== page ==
In other words, the "will to experiment" is always already oriented toward the realization of something different. There can be no "will to experiment" without a "will to knowledge." 86
For Slavoj Zizek, the answer to the denial of all forms of transcendence, and to all that such denial entails—chiefly, the abdication of responsibility for the chaos wrought by capital—is to evoke Saint Paul's unique understanding of the relationship between the law and the good. Yet, it seems to me that this turn is as melancholic as Walter Benjamin's evocation of the "angel of history." 87 It seems to me that Jean de Labadie, a perhaps mythical witness to that other end of history that was marked by the wars of religion, provides a closely related, but more affirmative, answer. In the Mystic Fable, Michel De Certeau writes of Labadie:
A man of the South . . . Labadie went north. . . . From Guyenne, where he was born and became a Jesuit, he went to Paris, Amiens, Montauban, Orange . . . then thought perhaps he would go to London, no, it was Geneva, then the Netherlands, Utrecht, Middleburg, Amsterdam, then farther, to Altona in Denmark, where he died. . . . The inner journey was transformed into a geographical one. Labadie's story is that of indefinite space created by the impossibility of place. The stages of the journey are marked by the "religions" he passes through, one by one: Jesuit, Jansenist, Calvinist, Pietist, Chiliast or Millenarian, and finally "Labadist"—a mortal stage. He passes on. He cannot stop. [End Page 106]
He brings to mind John the Baptist, the walker, sculpted by Donatello, in the instant at which movement is loss of equilibrium. That falling becomes walking if it happens to be the case that a second place exists to follow the first, but the artist, by isolating the figure, makes that hypothesis uncertain. How can we be sure whether he is falling or walking? . . . To walk is to propel oneself outward, to jump out of the window. Labadie falls out of the places that cannot hold him. . . . It ends up being a story because each time, miraculously, other places "receive" him, or, more precisely, as he constantly repeats, they "preserve" his body from falling by "supporting" him. 88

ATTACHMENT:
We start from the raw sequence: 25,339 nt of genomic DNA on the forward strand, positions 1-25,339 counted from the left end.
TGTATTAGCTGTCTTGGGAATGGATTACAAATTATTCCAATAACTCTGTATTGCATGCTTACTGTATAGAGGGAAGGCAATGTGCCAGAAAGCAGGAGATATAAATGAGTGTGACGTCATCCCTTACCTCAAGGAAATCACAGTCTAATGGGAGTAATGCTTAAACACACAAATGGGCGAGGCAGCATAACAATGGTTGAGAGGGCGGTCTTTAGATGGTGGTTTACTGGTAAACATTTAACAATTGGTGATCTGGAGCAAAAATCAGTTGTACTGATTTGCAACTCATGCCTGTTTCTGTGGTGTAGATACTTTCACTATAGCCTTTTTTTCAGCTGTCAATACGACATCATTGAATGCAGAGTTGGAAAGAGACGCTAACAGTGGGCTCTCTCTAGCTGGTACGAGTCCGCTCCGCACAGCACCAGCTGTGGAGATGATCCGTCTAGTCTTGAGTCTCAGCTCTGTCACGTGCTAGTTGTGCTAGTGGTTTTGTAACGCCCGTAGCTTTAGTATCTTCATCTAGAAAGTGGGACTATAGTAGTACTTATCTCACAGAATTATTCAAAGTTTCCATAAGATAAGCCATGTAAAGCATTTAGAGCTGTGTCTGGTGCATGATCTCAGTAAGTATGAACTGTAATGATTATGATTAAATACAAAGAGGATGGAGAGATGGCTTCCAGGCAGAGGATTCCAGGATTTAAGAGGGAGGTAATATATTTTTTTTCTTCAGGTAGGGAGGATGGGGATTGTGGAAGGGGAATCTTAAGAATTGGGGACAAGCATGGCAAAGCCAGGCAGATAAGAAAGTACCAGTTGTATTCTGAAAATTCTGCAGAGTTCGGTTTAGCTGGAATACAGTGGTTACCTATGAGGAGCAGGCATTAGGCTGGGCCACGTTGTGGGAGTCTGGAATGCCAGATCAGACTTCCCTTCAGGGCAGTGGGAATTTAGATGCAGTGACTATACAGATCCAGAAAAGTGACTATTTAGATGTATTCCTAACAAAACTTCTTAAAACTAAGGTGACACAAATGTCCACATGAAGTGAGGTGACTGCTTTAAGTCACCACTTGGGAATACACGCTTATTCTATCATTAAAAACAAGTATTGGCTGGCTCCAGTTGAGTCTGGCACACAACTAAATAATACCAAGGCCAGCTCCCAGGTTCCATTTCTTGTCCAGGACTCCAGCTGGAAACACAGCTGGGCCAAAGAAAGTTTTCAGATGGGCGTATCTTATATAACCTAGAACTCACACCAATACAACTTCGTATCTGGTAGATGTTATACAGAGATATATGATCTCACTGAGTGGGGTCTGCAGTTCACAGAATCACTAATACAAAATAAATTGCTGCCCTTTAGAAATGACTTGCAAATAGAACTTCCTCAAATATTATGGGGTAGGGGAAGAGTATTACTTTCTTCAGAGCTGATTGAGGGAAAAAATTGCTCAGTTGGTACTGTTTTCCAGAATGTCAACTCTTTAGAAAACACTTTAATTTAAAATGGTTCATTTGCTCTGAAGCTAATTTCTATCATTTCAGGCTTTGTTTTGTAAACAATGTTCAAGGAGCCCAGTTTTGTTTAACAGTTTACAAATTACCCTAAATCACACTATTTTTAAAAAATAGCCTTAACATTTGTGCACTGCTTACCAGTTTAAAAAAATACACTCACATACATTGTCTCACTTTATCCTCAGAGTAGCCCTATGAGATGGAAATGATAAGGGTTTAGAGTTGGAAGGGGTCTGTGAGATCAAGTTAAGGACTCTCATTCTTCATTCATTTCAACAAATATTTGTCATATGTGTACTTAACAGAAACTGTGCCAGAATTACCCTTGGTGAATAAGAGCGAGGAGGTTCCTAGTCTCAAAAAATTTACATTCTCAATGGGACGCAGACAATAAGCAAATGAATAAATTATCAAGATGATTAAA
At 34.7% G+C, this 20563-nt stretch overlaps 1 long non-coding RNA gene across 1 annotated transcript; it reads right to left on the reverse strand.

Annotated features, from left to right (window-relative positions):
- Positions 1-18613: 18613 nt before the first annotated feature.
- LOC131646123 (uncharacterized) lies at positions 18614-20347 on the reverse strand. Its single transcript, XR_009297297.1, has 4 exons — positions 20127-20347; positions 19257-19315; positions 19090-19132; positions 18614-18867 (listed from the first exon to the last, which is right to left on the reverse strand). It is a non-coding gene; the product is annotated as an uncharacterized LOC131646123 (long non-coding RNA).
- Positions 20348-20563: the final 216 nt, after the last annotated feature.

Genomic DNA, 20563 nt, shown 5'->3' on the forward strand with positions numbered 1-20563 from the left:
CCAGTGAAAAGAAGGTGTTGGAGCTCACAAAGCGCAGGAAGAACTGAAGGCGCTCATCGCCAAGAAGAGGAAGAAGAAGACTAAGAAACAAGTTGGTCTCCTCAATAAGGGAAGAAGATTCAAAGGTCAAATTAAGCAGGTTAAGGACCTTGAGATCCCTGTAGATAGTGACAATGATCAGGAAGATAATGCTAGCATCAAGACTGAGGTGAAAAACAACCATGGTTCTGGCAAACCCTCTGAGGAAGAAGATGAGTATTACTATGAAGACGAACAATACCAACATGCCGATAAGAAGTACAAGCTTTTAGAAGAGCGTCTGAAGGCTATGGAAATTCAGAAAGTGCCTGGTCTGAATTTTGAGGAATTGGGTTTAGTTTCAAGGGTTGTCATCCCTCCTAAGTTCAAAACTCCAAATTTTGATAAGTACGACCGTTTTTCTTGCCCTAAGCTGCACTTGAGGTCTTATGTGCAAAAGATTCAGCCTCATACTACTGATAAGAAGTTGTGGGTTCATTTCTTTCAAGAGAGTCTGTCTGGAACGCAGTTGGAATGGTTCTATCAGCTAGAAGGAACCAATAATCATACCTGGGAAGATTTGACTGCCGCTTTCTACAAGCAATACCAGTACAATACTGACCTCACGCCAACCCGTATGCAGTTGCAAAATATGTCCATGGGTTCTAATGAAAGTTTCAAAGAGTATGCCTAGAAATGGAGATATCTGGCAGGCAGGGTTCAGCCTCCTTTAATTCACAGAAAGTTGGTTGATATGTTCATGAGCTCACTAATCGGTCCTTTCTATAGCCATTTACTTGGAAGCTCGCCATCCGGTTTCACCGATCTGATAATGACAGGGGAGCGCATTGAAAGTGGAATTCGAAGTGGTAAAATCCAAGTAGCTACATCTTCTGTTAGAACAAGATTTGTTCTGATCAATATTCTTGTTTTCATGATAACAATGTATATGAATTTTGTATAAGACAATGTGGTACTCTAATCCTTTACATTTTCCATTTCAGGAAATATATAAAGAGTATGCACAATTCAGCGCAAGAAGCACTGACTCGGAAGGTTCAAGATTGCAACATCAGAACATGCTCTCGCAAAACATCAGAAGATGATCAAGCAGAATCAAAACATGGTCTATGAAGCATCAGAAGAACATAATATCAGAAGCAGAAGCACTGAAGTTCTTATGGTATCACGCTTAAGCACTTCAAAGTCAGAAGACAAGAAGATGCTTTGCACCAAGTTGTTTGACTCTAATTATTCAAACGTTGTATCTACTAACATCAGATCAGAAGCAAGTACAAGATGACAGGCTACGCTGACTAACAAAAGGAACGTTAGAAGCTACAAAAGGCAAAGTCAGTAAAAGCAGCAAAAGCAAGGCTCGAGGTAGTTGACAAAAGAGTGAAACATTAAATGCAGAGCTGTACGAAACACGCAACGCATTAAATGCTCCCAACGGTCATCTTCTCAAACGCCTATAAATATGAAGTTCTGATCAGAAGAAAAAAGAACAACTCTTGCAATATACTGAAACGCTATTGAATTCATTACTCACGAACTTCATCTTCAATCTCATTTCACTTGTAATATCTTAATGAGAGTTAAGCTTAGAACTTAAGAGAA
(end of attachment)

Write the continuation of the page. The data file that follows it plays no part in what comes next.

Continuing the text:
Like a deconstructionist avant la lettre, Labadie's incessant wandering—marked by the staccato of a sequential, but not cumulative, engagement with, and refutations of, the "Jesuit, Jansenist, Calvinist, Pietist, [and] Chiliast or Millenarian"—marks a fundamental incommensurability. 89 This is the incommensurability between an ever-expanding wilderness that will not allow Labadie, arguably the literal and symbolic embodiment of zoe¯, to "stay, awaken the dead, and make whole what has been smashed," and thus to realize the polis to come. De Certeau commemorates this incommensurability by closing The Mystic Fable with the following lines by Catherine Pozzi:
|Très haut amour; s'il se peut que je||Most high love, if I should die|
|Sans avoir su d'où je vous possédais||Without having learned whence I|
|En quel soleil était votre demeure||In what sun was your abode|
|En quel passé votre temps, en quelle||Or in what past your time, at what|
|Je vous aimais||I loved you [End Page 107]|
|Très haut amour qui passez la mémoire||Most high love that passes memory|
|Feu sans foyer dont j'ai fait tout mon||Fire no hearth holds that was all my|
|En quel destin vous traciez mon histoire,||In what destiny you traced my story,|
|En quel sommeil se voyait votre gloire,||In what slumber your glorywas beheld,|
|O mon séjour . . .||Oh my abode . . .|
|Quand je serai pour moi-même perdue||When I am lost to myself,|
|Et divisée à l'abîme infini,||Divided into the chasm of infinity,|
|Infiniment, quand je serai rompue,||Infinitely when I am broken,|
|Quand le présent dont je suis revêtue||When the present presently enrobing me|
|Aura trahi,||Has betrayed,|